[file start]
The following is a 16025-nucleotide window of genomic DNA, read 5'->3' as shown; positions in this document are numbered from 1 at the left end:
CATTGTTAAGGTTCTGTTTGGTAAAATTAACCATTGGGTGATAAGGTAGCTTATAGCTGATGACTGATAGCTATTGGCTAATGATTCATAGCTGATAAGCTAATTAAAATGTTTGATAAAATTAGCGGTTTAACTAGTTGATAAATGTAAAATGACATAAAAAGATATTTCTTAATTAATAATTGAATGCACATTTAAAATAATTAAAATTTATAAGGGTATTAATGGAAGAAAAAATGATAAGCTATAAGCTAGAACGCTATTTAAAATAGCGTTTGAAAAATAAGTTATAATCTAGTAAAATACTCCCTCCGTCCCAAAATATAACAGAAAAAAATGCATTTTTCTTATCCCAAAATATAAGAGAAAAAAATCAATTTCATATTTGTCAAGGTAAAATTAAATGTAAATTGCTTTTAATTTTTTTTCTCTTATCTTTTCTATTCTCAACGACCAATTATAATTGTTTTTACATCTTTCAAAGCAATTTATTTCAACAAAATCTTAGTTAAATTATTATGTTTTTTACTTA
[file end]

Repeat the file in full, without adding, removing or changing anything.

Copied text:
The following is a 16025-nucleotide window of genomic DNA, read 5'->3' as shown; positions in this document are numbered from 1 at the left end:
CATTGTTAAGGTTCTGTTTGGTAAAATTAACCATTGGGTGATAAGGTAGCTTATAGCTGATGACTGATAGCTATTGGCTAATGATTCATAGCTGATAAGCTAATTAAAATGTTTGATAAAATTAGCGGTTTAACTAGTTGATAAATGTAAAATGACATAAAAAGATATTTCTTAATTAATAATTGAATGCACATTTAAAATAATTAAAATTTATAAGGGTATTAATGGAAGAAAAAATGATAAGCTATAAGCTAGAACGCTATTTAAAATAGCGTTTGAAAAATAAGTTATAATCTAGTAAAATACTCCCTCCGTCCCAAAATATAACAGAAAAAAATGCATTTTTCTTATCCCAAAATATAAGAGAAAAAAATCAATTTCATATTTGTCAAGGTAAAATTAAATGTAAATTGCTTTTAATTTTTTTTCTCTTATCTTTTCTATTCTCAACGACCAATTATAATTGTTTTTACATCTTTCAAAGCAATTTATTTCAACAAAATCTTAGTTAAATTATTATGTTTTTTACTTA